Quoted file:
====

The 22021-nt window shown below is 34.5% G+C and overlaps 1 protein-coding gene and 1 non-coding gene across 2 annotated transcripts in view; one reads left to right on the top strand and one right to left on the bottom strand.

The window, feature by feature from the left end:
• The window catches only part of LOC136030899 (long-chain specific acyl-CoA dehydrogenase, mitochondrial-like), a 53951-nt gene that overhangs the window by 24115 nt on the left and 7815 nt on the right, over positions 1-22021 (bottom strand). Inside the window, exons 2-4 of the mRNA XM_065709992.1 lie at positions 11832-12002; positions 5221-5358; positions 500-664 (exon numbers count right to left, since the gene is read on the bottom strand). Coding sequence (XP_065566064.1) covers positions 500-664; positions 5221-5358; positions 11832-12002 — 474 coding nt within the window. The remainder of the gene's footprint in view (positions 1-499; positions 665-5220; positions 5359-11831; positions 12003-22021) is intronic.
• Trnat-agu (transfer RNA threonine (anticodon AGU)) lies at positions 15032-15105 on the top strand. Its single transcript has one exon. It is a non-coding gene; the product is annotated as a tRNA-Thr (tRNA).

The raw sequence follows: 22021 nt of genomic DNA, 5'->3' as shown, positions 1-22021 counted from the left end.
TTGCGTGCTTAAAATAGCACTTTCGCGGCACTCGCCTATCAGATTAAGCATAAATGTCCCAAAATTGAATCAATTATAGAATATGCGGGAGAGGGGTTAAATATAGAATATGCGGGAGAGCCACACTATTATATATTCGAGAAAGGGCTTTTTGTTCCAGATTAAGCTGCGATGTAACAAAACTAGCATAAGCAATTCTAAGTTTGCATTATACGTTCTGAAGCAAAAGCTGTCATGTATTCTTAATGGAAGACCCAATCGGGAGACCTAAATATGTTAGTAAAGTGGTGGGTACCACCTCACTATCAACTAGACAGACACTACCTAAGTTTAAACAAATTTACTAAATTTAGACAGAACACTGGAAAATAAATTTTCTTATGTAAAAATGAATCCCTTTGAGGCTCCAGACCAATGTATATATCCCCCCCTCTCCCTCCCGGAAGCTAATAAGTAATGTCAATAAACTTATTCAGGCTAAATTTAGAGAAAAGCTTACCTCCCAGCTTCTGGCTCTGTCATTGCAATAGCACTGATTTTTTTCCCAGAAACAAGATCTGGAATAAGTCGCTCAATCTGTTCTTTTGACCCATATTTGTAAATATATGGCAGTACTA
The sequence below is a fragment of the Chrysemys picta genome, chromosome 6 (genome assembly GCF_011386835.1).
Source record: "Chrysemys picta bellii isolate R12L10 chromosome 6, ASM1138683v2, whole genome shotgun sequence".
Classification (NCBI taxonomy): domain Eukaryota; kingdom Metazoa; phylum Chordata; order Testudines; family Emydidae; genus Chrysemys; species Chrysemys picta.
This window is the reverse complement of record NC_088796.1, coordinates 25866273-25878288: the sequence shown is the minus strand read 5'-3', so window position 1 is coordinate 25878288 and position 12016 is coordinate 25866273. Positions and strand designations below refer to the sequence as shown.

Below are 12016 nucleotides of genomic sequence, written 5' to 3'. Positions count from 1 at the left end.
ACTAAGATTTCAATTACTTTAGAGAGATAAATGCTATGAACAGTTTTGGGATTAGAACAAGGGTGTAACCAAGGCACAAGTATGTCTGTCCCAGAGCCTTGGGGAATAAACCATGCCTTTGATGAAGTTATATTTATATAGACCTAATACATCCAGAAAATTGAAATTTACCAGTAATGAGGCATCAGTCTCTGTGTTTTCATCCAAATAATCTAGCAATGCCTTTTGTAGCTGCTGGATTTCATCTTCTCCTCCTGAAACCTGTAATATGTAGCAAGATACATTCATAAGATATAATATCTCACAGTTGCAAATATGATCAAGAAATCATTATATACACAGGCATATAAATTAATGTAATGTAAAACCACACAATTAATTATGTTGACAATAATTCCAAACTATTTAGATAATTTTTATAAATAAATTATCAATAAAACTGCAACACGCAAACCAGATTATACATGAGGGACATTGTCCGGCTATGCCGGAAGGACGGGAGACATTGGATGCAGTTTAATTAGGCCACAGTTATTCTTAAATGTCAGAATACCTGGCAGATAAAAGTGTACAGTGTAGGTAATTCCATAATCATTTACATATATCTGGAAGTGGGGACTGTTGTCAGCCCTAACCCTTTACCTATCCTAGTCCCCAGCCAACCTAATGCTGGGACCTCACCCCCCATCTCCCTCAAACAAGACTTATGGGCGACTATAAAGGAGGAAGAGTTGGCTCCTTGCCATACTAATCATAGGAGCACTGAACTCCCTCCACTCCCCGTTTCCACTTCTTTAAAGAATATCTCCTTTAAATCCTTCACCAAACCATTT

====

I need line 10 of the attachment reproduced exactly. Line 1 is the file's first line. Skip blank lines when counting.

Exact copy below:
This window is the reverse complement of record NC_088796.1, coordinates 25866273-25878288: the sequence shown is the minus strand read 5'-3', so window position 1 is coordinate 25878288 and position 12016 is coordinate 25866273. Positions and strand designations below refer to the sequence as shown.